Because I’m not just bicycle touring, but working from the road as well, I carry my MacBook Pro laptop computer and charger with me. It’s pretty heavy, but I’m grateful to have it when the time comes for me to sit down and do my work. This is the computer I use to edit all my bicycle touring photos and videos. I use Adobe Lightroom to edit my photos and iMovie to edit my videos.
All of the photos and videos I shoot on my bicycle touring adventures are stored on this single Western Digital 2 TB hard drive. In addition to the hard drive itself, I also use this Western Digital protective case to keep my files safe while I’m traveling.
That is everything I use to create the photos and videos you see here on the Bicycle Touring Pro website. If you have any questions about any of the gear I’ve listed here, please leave a comment below and I will respond to you as soon as I can.
If you haven’t done so already, be sure to subscribe to the Bicycle Touring Pro YouTube channel, check out my Tumblr photo blog, and then read this article about how to take memorable and amazing bike touring photos.
18 thoughts on “Camera Gear I Use To Document My Bicycle Tours”
Like your videos. Just curious, what photo/movie editing software do you use?
I just use iMovie for my videos. Nothing fancy. And I edit my photos with Lightroom and Photoshop.
Have you upgraded your video camera? The video from Norway and Sweden is outstanding quality.
Yeah. That’s because I was mainly using my DSLR for those particular videos. I should use that camera more often, but because it is so big and heavy, it’s difficult to handle while I’m riding my bicycle. So I usually just use my point and shoot camera or my cell phone, but the quality on those two cameras is not nearly as good as on my DSLR.
When riding and videoing with your cell phone is it on a stick?
That’s interesting to learn your cycling experiences from Youtube, unbelievable! anyway, good courage and determination! keep it up man!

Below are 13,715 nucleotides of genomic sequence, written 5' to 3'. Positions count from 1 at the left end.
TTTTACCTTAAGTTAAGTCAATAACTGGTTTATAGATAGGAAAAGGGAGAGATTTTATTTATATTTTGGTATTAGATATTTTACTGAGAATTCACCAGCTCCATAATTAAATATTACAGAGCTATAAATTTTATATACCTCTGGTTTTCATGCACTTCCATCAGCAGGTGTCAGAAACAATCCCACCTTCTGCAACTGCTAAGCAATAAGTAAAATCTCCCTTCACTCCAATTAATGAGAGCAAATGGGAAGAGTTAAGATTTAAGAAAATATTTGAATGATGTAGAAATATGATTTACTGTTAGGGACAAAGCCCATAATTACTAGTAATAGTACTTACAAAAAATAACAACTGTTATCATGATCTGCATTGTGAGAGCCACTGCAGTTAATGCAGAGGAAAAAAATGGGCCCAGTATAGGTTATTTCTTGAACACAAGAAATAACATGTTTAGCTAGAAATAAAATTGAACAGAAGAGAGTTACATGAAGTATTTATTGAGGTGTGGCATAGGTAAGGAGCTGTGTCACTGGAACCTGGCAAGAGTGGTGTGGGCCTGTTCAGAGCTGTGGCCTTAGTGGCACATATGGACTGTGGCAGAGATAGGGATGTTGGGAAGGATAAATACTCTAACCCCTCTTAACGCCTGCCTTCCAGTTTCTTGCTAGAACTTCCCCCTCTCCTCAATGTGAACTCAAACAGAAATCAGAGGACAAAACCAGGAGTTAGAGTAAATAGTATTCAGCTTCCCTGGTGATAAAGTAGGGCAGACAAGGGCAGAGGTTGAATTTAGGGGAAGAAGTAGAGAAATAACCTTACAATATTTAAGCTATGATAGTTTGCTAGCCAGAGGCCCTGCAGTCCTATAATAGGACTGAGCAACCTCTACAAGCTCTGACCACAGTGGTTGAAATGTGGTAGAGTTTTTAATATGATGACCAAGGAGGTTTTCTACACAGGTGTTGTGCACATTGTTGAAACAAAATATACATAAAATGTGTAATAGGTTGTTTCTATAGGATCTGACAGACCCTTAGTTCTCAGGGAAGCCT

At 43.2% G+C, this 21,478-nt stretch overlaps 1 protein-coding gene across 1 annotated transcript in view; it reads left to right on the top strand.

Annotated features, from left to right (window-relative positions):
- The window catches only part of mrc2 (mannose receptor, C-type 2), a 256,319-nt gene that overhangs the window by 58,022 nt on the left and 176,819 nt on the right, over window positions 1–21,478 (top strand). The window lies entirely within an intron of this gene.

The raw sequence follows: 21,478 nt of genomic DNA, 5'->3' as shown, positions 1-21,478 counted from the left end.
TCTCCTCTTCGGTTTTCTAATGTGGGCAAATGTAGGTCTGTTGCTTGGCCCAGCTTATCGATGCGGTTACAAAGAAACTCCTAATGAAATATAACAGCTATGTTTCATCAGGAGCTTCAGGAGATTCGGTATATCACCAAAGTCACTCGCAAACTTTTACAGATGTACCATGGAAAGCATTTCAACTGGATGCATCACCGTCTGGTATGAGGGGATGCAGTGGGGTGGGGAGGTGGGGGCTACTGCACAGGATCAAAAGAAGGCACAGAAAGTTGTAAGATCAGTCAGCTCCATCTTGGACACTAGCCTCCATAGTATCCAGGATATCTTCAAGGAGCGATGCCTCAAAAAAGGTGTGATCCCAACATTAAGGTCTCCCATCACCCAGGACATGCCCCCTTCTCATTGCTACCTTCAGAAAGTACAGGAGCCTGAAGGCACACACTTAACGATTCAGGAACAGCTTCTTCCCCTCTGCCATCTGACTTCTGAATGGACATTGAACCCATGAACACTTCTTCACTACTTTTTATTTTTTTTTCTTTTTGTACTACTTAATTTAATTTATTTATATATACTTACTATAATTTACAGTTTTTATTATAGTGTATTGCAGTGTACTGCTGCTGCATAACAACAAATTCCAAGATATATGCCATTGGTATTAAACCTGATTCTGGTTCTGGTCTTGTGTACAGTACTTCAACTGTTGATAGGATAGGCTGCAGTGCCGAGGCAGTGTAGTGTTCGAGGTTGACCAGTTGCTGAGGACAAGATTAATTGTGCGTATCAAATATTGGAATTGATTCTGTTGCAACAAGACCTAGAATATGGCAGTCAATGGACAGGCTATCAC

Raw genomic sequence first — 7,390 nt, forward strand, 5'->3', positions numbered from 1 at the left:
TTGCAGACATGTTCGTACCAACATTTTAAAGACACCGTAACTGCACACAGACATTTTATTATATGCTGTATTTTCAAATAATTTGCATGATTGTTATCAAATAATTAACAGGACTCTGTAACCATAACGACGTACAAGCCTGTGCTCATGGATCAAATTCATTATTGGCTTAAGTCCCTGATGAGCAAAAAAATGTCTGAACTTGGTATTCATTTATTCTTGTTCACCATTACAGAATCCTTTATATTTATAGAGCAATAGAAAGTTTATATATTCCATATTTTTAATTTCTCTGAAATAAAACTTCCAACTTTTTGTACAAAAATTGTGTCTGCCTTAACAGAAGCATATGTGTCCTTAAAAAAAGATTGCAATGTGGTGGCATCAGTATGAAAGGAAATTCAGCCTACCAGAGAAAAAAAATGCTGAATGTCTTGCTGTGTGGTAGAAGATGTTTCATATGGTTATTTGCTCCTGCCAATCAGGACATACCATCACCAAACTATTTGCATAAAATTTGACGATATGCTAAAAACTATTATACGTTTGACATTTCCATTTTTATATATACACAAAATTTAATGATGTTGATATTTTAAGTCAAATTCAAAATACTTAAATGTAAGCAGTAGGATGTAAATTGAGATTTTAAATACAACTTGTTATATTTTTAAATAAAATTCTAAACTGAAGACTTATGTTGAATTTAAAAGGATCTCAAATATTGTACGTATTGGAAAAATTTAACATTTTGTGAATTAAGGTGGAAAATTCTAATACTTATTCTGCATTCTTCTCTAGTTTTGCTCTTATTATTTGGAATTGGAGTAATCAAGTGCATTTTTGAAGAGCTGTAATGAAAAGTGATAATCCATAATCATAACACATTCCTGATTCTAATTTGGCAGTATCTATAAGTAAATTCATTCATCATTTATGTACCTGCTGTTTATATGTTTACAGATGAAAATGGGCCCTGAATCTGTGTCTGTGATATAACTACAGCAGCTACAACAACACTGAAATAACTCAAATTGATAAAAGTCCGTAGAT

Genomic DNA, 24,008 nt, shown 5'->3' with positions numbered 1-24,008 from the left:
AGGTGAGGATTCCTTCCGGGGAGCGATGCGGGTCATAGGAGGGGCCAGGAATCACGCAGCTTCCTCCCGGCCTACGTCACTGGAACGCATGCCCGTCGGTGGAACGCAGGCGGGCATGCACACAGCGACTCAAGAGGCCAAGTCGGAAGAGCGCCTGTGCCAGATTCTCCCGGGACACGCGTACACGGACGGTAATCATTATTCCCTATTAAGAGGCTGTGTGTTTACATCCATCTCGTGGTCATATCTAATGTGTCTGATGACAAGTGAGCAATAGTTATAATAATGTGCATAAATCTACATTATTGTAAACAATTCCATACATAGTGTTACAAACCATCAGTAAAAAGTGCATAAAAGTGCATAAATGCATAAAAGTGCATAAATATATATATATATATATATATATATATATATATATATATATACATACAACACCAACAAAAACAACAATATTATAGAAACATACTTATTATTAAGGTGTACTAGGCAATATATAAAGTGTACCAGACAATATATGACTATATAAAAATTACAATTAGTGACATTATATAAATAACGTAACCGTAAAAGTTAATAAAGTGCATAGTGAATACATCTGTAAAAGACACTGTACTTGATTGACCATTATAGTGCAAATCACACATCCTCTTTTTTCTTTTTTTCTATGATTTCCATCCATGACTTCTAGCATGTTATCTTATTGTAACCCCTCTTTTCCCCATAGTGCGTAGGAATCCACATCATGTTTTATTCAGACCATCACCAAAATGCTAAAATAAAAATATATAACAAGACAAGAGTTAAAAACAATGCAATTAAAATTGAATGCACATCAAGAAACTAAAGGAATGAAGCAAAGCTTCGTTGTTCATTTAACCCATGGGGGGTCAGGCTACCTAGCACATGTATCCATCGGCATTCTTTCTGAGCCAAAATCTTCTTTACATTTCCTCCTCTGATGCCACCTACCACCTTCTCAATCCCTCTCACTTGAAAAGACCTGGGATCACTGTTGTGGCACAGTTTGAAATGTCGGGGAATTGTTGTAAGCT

How do you charge your batteries for those electronic stuffs that you carried along?
How many spare batteries you bring?
I usually carry about 4-5 batteries for each of my cameras… and I usually just charge them at restaurants, hotels, libraries or campgrounds. But sometimes I charge my batteries with this small solar panel: http://bicycletouringpro.com/solar-phone-charger-voltaic-fuse-6-watt-review/
Great stuff. Thanks for sharing your touring experiences. If I don’t want to carry a laptop is there a way to backup photos/video from a card reader directly to an external hard drive or another way to protect my data till I return home to post process?
Maybe just carry lots of SD cards?
I use a Samsung S6+ as my carry phone but i also carry my old S5 too. The S5 has extendable memory card slot so i simply slot in the Micro SD card from my Gopro or packet camera and then plug in a 256GB pen drive using an adapter and can copy the data on the MicroSD to the flash drive.
I also have a 512GB external drive that doesn’t require external power but it’s just bigger and heavier than the Flash Drive.
Thank you for your dedication and your good work.
You don’t mention using external mics?
Are all your videos shot with the internal mics?
Ya. I don’t use external microphones… because they are a pain in the butt to use on the road. I’m tired already. I don’t have the time or energy to attach an external mic each and every time I want to use my camera.
How you you manage to control your drone when shooting while riding?
The drone hovers in place if you are not at the controls. It also has several different auto-pilot models, where the drone will go in a straight line or follow me, depending on how I have it set up.
How do you get steady footage of yourself approaching the camera or disappearing into the distance? Pre-stage your camera? Fly your drone up ahead? Just curious how the magic works.
Yes, I set the camera on a tripod and then cycle back through the shot. It takes a lot of work just to get a couple seconds worth of footage.